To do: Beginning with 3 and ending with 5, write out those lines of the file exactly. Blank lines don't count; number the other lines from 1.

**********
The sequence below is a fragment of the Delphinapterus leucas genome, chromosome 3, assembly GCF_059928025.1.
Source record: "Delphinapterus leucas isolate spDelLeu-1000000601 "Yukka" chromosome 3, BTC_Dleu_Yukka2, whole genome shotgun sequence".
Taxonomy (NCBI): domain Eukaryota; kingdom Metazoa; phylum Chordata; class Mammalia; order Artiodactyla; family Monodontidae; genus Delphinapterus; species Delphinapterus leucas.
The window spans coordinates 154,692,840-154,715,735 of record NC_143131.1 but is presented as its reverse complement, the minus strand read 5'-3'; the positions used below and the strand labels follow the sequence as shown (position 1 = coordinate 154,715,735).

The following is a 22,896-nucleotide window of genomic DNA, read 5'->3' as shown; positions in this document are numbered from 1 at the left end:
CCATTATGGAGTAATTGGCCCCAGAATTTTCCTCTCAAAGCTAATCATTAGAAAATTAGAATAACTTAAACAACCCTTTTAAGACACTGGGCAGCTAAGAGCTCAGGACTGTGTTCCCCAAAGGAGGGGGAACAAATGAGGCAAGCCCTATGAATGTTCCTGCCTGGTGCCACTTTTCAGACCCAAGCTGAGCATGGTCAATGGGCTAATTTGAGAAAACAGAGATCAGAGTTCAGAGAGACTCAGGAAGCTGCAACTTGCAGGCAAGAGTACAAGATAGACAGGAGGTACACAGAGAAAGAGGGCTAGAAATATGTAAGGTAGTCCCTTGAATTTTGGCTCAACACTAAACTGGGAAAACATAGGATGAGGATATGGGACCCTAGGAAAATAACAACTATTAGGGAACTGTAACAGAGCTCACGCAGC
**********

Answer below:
Taxonomy (NCBI): domain Eukaryota; kingdom Metazoa; phylum Chordata; class Mammalia; order Artiodactyla; family Monodontidae; genus Delphinapterus; species Delphinapterus leucas.
The window spans coordinates 154,692,840-154,715,735 of record NC_143131.1 but is presented as its reverse complement, the minus strand read 5'-3'; the positions used below and the strand labels follow the sequence as shown (position 1 = coordinate 154,715,735).

The following is a 22,896-nucleotide window of genomic DNA, read 5'->3' as shown; positions in this document are numbered from 1 at the left end: